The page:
Te Manawa Chief Executive Andy Lowe is bidding farewell to the Museum he has led for nearly ten years, having steered it through the most transformational phase in its history.
Since joining the organisation in 2012, Lowe has led Te Manawa to become more inclusive, a place where people of all backgrounds could participate.
The 2016 ‘Inspired By’ exhibition saw artists from Creative Journeys create their own responses to works from the Te Manawa collection, which were then displayed alongside them. It was recognised by Arts Access Aotearoa, who presented Te Manawa with their inaugural award for Diversity and Inclusion in Museums.
For NOA Open Art Studio, and other work driving inclusivity across the museum sector, Andy and Te Manawa have received international acclaim. Te Manawa became the first Museum in New Zealand, and one of only two in the southern hemisphere, to be accepted into the prestigious OF/BY/FOR/ALL mentoring programme run out of Santa Cruz, California by Nina Simon.
Among other highlights, he cites Te Manawa hosting the director of the Frida Kahlo Museum in Mexico, not least “because it sparked a community takeover by Fridaphiles from across Aotearoa, who had fiestas all over the city, and down George Street, with our Mexican and other Latin American communities. It was so much fun!”
He recalls another night in 2012 shortly after his arrival. “The Secret Food Society held a magical dinner in the dockway on the theme of flight. There were soufflés, someone flew on the dockway gantry wearing a tutu! It was molecular gastronomy meets performance art. Today you’ll see more and more people using back of house and hidden museum spaces in new and surprising ways.
“There are so many people to acknowledge and thank. I’ll miss some people from this list, but I must mihi to Mina McKenzie, Luit Beiringa, Rangitāne, MMC (Manawatū Multicultural Council), Red Cross, Environmental Network Manawatū, NOA, REACT, UCOL, Massey, IPU, TWOA (Te Wānanga o Aotearoa), Idea Services, MASH, Enabling Good Lives, Mana Whaikaha, MaLGRA, Rongomau, Science Centre Inc, Mission For Men, Rangatahi Literacy classes, The Museum Society, The Art Society, Highbury Weavers, the Robotics guys, Woodworkers Guild, Embroiderers Guild, the Lacemakers…there are so many rōpu who are Te Manawa.”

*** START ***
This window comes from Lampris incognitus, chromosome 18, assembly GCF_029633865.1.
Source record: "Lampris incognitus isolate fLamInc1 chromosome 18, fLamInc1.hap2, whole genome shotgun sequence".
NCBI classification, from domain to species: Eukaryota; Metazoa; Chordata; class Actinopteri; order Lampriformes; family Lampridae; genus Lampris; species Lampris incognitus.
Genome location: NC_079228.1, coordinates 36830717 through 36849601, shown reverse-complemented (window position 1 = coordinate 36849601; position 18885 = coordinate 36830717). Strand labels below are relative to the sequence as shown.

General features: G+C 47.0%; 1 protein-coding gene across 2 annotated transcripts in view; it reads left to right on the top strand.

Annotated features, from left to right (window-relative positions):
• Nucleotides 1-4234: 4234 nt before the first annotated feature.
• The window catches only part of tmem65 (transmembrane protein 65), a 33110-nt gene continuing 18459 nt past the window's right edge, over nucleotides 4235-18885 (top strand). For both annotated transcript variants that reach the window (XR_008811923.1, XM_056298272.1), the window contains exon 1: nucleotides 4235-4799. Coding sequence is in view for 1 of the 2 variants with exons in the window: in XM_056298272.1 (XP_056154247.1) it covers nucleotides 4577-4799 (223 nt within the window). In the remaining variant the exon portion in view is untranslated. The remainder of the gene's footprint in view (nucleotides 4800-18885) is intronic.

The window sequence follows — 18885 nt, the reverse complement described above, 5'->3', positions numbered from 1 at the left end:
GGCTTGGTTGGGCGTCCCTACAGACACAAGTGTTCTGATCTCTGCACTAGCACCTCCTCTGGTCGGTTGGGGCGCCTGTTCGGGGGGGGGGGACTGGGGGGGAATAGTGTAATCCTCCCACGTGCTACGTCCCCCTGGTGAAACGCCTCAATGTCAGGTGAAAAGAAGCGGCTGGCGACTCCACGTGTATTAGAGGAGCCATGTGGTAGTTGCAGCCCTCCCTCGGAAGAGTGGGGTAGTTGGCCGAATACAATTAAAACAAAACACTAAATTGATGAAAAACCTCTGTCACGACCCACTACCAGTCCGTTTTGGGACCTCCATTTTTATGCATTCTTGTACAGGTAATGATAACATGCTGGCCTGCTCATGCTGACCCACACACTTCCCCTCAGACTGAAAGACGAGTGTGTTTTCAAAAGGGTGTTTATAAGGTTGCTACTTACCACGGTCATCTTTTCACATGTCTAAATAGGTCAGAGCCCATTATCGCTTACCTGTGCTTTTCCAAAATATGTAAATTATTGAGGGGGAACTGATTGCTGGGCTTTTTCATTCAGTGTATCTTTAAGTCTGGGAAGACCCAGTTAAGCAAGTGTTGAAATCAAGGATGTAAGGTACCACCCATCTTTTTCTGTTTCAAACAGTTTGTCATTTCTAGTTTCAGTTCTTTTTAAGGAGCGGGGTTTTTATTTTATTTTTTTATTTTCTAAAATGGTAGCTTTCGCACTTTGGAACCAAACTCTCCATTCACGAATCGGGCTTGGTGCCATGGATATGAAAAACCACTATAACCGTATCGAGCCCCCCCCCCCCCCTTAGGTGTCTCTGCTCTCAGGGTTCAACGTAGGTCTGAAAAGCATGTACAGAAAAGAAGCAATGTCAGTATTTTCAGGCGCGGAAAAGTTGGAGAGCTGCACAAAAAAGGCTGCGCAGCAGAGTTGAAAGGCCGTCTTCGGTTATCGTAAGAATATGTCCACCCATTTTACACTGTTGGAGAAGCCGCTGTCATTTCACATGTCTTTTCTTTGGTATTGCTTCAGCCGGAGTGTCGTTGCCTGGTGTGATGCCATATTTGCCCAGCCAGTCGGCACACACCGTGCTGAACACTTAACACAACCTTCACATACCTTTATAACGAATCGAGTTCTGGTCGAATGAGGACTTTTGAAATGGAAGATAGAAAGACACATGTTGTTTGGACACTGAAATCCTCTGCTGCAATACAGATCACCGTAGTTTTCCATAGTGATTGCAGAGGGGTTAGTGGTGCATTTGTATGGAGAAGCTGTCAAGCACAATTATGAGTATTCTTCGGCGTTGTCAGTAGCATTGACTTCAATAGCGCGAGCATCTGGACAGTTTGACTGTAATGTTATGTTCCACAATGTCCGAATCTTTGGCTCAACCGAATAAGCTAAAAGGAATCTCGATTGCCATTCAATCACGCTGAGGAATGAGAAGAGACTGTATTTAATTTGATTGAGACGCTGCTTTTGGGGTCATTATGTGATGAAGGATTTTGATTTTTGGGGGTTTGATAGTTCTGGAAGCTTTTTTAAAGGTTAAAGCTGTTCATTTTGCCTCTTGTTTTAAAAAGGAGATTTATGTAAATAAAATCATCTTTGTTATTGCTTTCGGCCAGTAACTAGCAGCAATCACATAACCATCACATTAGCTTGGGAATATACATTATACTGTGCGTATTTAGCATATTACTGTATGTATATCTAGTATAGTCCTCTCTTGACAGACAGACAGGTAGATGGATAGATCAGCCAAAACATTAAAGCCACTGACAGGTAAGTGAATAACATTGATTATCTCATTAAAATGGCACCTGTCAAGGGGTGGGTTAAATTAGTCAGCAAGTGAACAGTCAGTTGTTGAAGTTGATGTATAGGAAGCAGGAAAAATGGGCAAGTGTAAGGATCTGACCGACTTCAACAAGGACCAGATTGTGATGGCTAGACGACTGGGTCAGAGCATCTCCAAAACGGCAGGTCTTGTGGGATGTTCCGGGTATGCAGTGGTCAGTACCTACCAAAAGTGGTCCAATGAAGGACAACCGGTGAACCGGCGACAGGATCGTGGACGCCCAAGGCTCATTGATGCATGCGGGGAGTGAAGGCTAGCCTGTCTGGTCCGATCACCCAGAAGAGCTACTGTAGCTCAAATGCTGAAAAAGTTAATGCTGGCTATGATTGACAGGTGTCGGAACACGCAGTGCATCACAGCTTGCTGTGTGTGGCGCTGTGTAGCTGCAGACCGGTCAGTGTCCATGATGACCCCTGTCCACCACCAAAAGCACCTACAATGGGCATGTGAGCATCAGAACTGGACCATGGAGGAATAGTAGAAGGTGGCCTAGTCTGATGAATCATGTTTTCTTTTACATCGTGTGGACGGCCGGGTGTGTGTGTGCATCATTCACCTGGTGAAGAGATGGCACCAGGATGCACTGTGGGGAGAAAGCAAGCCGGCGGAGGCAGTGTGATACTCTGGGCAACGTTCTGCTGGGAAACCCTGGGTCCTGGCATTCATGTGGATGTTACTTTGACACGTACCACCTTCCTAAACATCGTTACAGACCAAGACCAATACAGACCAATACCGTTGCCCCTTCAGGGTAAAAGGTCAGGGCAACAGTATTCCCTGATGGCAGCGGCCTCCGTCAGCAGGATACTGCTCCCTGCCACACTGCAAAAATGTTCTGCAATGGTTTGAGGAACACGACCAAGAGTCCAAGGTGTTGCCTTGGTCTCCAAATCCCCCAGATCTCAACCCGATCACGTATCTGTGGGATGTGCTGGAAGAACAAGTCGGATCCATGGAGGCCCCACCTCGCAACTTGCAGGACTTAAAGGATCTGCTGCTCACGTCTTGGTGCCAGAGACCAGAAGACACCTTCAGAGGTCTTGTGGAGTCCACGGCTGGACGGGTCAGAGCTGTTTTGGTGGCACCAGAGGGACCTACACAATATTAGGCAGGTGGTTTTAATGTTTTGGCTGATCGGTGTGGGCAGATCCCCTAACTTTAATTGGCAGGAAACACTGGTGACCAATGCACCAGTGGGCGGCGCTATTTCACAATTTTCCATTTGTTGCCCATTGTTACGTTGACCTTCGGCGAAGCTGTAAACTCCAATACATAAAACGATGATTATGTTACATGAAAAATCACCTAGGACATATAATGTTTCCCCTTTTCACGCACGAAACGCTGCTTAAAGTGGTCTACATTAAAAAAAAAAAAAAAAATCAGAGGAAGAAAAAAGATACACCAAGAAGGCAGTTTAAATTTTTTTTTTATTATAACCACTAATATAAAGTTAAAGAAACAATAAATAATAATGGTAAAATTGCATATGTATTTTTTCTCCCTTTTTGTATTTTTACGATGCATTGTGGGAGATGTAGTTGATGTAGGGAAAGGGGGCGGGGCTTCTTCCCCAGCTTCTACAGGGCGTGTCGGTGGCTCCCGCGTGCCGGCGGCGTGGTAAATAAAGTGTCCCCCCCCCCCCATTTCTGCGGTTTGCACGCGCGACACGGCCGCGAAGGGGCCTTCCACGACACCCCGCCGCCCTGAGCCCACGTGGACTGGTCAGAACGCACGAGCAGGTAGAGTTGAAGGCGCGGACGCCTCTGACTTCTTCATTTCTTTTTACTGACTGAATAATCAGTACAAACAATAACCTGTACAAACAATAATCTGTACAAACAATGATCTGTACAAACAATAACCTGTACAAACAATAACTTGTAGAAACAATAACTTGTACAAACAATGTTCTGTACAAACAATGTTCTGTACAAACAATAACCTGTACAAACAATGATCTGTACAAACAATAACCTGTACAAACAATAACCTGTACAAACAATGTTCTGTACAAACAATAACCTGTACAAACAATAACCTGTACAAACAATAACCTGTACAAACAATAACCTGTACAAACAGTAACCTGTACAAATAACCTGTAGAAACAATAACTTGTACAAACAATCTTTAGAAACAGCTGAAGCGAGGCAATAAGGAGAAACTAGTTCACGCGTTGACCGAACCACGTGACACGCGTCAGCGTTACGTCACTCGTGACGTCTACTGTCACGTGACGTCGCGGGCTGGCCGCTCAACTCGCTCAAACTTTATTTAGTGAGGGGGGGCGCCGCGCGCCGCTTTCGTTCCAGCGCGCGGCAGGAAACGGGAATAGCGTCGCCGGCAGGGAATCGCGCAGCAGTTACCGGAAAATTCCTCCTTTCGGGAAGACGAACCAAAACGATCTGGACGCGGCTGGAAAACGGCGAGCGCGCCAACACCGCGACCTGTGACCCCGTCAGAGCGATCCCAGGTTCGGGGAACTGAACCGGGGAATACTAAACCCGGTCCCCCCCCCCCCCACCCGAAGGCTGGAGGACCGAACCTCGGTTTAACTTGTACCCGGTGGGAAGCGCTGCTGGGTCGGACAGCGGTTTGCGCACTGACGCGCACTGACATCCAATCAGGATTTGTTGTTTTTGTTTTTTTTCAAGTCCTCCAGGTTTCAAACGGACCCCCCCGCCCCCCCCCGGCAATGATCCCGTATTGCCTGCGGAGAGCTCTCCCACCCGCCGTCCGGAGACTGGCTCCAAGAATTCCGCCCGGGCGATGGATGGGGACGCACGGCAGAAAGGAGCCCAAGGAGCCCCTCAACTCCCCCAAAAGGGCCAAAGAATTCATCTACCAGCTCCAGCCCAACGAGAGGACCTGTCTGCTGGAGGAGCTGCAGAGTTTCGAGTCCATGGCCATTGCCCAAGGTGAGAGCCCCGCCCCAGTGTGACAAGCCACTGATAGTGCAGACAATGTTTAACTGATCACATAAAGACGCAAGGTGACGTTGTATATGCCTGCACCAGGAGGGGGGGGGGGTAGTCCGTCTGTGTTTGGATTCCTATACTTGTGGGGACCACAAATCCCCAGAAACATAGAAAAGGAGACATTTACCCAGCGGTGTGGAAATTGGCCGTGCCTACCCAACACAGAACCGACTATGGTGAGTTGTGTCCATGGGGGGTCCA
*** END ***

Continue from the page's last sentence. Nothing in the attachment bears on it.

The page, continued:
During Andy’s tenure Te Manawa won an international design communication award for its Topp Twins exhibition, became the first New Zealand Museum to be accredited as working towards being dementia friendly, and worked with the Prime Minister’s Chief Science Advisor for its ‘Sunlight – Ihi Kōmaru’ exhibition.
Te Manawa has also expanded its outreach programmes and diversified its event offerings to ensure that programmes are flexible, adaptable, and mobile – something that has been particularly valuable during Covid-19 disruptions.
“It’s been one hell of a ride,” he says. “Te Manawa whare are for everyone. A place where anything can happen. Dreams take shape here.”
Andy and his whānau head to Wellington at the end of this month. “My boys Niwa and Tahu were 3 and 4 when we came here. Now they are young men. Aroha and I would particularly like to thank Wiremu, Trieste and Nuwyne Te Awe Awe, John Fowke Chair, and the Te Manawa Trust Board, our incredible staff, Marcella Humphrey, Bridge and Jim from REACT, Anna Bailey from String Bean Puppets, and City Councillors Rachel Bowen, Lorna Johnson, Brent Barrett, and Aleisha Rutherford. All our friends who have welcomed us and worked alongside us championing change and diversity.”
Te Manawa Chair John Fowke said, “while we are sorry to see Andy depart, he leaves behind far more than a regional museum. Te Manawa celebrates art, science and heritage in ways that are truly relevant to modern society. He has created a unique legacy; our task now is to honour that legacy while moving into the future under new leadership. We thank Andy and wish him well for his future adventures.”
Lowe will begin a new job driving Te Aho Tini 2030 – Wellington’s new arts, culture and creativity strategy.